History of Singapore
According to legend, a Srivijayan prince arrived on the island in the 13th century and saw what he thought was a lion (lions are not native to the Malay Peninsula). He decided to found a new city called Singapore (Lion City in Malay).
In 1819, Sir Thomas Stamford Raffles realized the island was geographically well placed at the junction of the trade routes between Europe, China, India and Australia. He made a deal, with a claimant to the throne of the Sultan of Johor, that the British will be supporting his claim to the throne only in exchange for the right to set up a trading post on the island.
Raffles had declared Singapore a free port (no taxes on trade) and traders flocked to Singapore to escape the taxes imposed at other trading posts in the region. As a result, Singapore rapidly grew into one of the busiest ports in Asia.
In 1867, Singapore was formally made into a British Crown Colony.
During World War II Singapore became a British Naval Base and was heavily fortified guarding against an attack from the sea. However, the Japanese came across the Malaya peninsula (using bicycles) instead. Despite turning the guns around, the British were cornered and surrendered on 15 February 1942 with thousands of men being captured and held in prisoner-of-war camps.
In 1955, the British granted self-rule to Singapore. On 9 August 1965 Singapore gained its independence as a country. Lee Kuan Yew, Singapore’s first prime minister, led the country to economic and social prosperity over the next forty years. As a result of superior economic management, Singapore ranks among one of the wealthiest and most developed countries in Asia. Lee Hsien Loong (Lee Kuan Yew’s son) is the current leader of the government’s People’s Action Party (PAP).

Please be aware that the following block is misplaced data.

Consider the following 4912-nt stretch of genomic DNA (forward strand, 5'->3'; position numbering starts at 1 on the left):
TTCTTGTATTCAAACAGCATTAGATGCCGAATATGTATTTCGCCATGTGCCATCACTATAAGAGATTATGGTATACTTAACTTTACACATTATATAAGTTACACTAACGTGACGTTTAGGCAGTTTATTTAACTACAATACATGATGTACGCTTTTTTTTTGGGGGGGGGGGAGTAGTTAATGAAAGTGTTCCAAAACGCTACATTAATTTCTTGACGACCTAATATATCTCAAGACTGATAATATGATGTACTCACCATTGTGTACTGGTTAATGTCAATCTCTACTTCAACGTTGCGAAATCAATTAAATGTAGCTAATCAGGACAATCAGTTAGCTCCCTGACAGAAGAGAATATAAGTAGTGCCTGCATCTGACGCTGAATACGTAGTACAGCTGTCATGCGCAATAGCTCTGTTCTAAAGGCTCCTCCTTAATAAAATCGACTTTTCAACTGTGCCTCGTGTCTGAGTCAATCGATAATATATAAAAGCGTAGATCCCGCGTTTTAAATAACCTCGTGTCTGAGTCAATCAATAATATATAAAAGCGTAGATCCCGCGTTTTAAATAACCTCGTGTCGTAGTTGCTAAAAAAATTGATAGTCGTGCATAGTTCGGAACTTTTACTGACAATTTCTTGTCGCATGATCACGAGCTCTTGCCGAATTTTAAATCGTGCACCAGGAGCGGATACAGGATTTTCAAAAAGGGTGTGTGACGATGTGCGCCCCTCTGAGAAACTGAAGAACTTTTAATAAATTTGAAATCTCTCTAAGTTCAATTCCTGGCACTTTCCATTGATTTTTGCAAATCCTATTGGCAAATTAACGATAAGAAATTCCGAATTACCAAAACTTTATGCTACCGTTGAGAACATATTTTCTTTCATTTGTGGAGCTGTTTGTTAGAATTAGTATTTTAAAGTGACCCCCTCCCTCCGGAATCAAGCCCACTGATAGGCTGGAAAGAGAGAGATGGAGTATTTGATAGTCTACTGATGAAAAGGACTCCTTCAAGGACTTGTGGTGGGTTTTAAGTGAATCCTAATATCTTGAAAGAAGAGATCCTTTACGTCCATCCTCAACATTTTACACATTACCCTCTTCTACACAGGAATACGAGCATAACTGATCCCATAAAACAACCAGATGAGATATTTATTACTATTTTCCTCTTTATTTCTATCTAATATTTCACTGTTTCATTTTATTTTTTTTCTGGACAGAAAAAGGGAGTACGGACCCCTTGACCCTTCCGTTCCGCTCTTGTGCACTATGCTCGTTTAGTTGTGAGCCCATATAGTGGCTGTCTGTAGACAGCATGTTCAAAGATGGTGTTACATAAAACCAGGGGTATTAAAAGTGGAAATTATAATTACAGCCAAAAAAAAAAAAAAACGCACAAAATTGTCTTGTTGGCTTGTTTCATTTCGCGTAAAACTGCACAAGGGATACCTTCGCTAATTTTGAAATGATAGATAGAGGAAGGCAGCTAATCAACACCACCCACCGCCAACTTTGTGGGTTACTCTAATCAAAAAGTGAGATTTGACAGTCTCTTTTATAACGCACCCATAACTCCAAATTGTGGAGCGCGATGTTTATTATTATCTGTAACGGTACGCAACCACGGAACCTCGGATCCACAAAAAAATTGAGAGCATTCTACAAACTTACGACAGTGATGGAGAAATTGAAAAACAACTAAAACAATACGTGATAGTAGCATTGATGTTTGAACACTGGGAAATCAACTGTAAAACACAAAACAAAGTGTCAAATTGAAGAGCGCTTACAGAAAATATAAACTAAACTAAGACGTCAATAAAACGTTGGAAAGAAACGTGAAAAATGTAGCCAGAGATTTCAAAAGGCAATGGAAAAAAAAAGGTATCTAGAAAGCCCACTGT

Singapore tourism has grown to become one of the main industries of Singapore the country. There are many Singapore Tours making a great vacation Singapore destination.
Nightlife and Entertainment
Boat Quay, Clarke Quay & Robertson Quay is the riverside district of Singapore and has become the center of Singapore’s nightlife. The area has many restaurants, cafes, bars and clubs. And there are more establishments on nearby Mohammed Sultan Road.
Orchard Road Singapore has a many restaurants, bars and clubs which are scattered throughout the area. (eg The Hard Rock Cafe is located at the beginning of Orchard Road Singapore at Cuscaden Road).
Raffles Hotel Singapore located at One Beach Road is the world-famous hotel that opened in 1887 and was named after Sir Stamford Raffles, founder of Singapore. Visit the famous Long Bar which is best known for the popular cocktail drink “Singapore Sling”.
Emerald Hill has a cluster of bars just off Orchard Road. [Emerald Hill Road, near Orchard Road’s Somerset MRT station]
Holland Village, Rochester Park and Tanglin Village offer a multitude of bars and dining outlets for drinks and entertainment and are a favourite place for residents and expats.
Civic District encompasses City Hall and CHIJMES and retains its historical charm from Singapore’s colonial past despite the towering presence of modern skyscrapers. City Space and New Asia Bar (Swissotel the Stamford hotel) provide a top-of-the-world experience and view from 70 floors above the bustling roads beneath. CHIJMES is a national heritage site with restaurants, pubs and clubs. Muse Bar and Novus are at the newly refurbished National Museum of Singapore.
St. James Power Station is a former power station that has been transformed into Singapore’s largest one-stop nightlife destination with 9 clubs and bars with different themes. After paying the cover charge for one club, you can enter all others. [Sentosa Gateway, opposite Vivocity, Open Wed-Sun, $10-20 cover charge including one drink]
Sentosa Island (Siloso Beach Singapore) has several beach bars.
Casinos – There are two casinos under construction due for completion 2010-11.
- Boat Quay, Clarke Quay & Robertson Quay is the riverside district of Singapore and has become the center of Singapore’s nightlife. The area has numerous ranges of restaurants, cafes and bars.
- Orchard Road has many restaurants, bars and clubs spread throughout the area.
- Holland Village, Rochester Park offers a multitude of bars and dining outlets.